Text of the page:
Paddington: the bear, the facts

29th November 2002 at 00:00
The Paddington stories have a vast appeal and can be used to discuss geography (where's Peru? where's Paddington Station?), history (how have places and objects described in the novels changed since the books were first written?), PSHE (What's it like to be a refugee?) and English (How does a writer create a popular character?). Here are some useful facts about the Paddington phenomenon.

* The first book, A Bear Called Paddington, was published in 1958. Author Michael Bond wrote the first draft in a WH Smith notebook.

* Bond was inspired to create Paddington by the pathos of the last toy bear on the Selfridges shelf one Christmas Eve. He drew on wartime images of child evacuees with address labels around their necks for the "Please Look After This Bear" notice. The duffel coat and the battered suitcase give Paddington the air of a nomad or refugee.

* The Paddington stories have the same basic plot - Paddington tries to make sense of a new situation, gets it wrong and has another go. He causes havoc as he eats a sticky bun, tackles an escalator and visits a large store. His wide fan base is perhaps due to the fact that everyone can identify with Paddington's bewilderment when he's faced with new discoveries or people who seem determined to make his life difficult.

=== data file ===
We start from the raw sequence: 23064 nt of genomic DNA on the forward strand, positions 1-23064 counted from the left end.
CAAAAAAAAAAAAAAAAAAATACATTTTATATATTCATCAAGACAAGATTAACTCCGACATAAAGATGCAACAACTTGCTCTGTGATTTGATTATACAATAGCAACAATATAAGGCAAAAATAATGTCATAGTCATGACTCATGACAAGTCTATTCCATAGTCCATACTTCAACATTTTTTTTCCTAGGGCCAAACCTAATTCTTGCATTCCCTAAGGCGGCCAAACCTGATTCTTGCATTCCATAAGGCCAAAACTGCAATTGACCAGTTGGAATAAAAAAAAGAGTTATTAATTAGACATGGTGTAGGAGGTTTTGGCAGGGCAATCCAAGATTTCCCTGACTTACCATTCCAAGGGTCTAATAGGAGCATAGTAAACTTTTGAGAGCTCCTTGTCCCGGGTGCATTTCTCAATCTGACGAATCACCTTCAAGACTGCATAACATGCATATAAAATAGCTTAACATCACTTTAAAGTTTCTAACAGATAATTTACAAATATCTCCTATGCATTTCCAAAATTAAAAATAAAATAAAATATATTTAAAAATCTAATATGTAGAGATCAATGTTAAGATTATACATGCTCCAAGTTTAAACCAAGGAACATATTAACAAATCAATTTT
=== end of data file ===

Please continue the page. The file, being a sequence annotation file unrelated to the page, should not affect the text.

* Paddington's age is open to debate. He combines the air of an enquiring six-year-old with some quite Victor Meldrew-ish behaviour, especially when dealing with pretentious or domineering opponents such as grouchy neighbour Mr Curry, or when he is giving tiresome bureaucratic types one of his hard stares.

* Paddington was rescued by the Brown family. Mr Brown is something vague but important in "the City", although he's not all that bright. Mrs Brown is depicted as a housewife and mother.

* A toy bear on a plinth can be found near the lost property office at London's Paddington Station, where the Brown family first encountered the lost, nameless bear from darkest Peru.

* More than 25 million copies of Bond's 14 Paddington books have been sold worldwide. There have also been Paddington records, soft toys and TV series.

Collins Children's Books has just reprinted A Bear Called Paddington (pound;9.99 hbk) and we have 20 copies to give away. For your chance to receive a copy, write to Paddington Book Offer, TES Teacher, Admiral House, 66-68 East Smithfield, London E1W 1BX by December 16 2002. The first 20 names chosen will each receive a copy

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